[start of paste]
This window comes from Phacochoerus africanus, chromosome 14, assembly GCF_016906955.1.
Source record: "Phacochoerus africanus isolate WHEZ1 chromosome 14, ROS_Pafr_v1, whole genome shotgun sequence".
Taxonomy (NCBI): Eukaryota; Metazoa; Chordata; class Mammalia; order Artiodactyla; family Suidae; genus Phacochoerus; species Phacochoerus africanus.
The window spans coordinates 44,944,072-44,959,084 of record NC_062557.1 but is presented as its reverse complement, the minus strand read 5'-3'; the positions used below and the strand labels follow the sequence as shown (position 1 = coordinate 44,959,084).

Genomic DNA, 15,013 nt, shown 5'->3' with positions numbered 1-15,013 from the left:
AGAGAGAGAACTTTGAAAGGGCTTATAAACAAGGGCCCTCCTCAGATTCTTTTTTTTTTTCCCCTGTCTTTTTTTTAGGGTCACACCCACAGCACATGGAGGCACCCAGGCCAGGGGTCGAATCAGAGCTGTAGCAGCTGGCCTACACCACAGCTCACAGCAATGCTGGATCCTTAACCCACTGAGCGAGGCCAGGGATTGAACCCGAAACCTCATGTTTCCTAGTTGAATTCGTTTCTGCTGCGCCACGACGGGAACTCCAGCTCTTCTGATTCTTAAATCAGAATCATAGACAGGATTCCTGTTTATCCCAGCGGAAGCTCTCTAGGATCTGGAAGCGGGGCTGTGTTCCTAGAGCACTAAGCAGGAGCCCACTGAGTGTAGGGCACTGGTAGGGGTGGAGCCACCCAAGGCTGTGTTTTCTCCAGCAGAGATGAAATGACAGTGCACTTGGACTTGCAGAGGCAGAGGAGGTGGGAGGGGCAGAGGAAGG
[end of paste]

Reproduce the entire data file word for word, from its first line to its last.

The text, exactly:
This window comes from Phacochoerus africanus, chromosome 14, assembly GCF_016906955.1.
Source record: "Phacochoerus africanus isolate WHEZ1 chromosome 14, ROS_Pafr_v1, whole genome shotgun sequence".
Taxonomy (NCBI): Eukaryota; Metazoa; Chordata; class Mammalia; order Artiodactyla; family Suidae; genus Phacochoerus; species Phacochoerus africanus.
The window spans coordinates 44,944,072-44,959,084 of record NC_062557.1 but is presented as its reverse complement, the minus strand read 5'-3'; the positions used below and the strand labels follow the sequence as shown (position 1 = coordinate 44,959,084).

Genomic DNA, 15,013 nt, shown 5'->3' with positions numbered 1-15,013 from the left:
AGAGAGAGAACTTTGAAAGGGCTTATAAACAAGGGCCCTCCTCAGATTCTTTTTTTTTTTCCCCTGTCTTTTTTTTAGGGTCACACCCACAGCACATGGAGGCACCCAGGCCAGGGGTCGAATCAGAGCTGTAGCAGCTGGCCTACACCACAGCTCACAGCAATGCTGGATCCTTAACCCACTGAGCGAGGCCAGGGATTGAACCCGAAACCTCATGTTTCCTAGTTGAATTCGTTTCTGCTGCGCCACGACGGGAACTCCAGCTCTTCTGATTCTTAAATCAGAATCATAGACAGGATTCCTGTTTATCCCAGCGGAAGCTCTCTAGGATCTGGAAGCGGGGCTGTGTTCCTAGAGCACTAAGCAGGAGCCCACTGAGTGTAGGGCACTGGTAGGGGTGGAGCCACCCAAGGCTGTGTTTTCTCCAGCAGAGATGAAATGACAGTGCACTTGGACTTGCAGAGGCAGAGGAGGTGGGAGGGGCAGAGGAAGG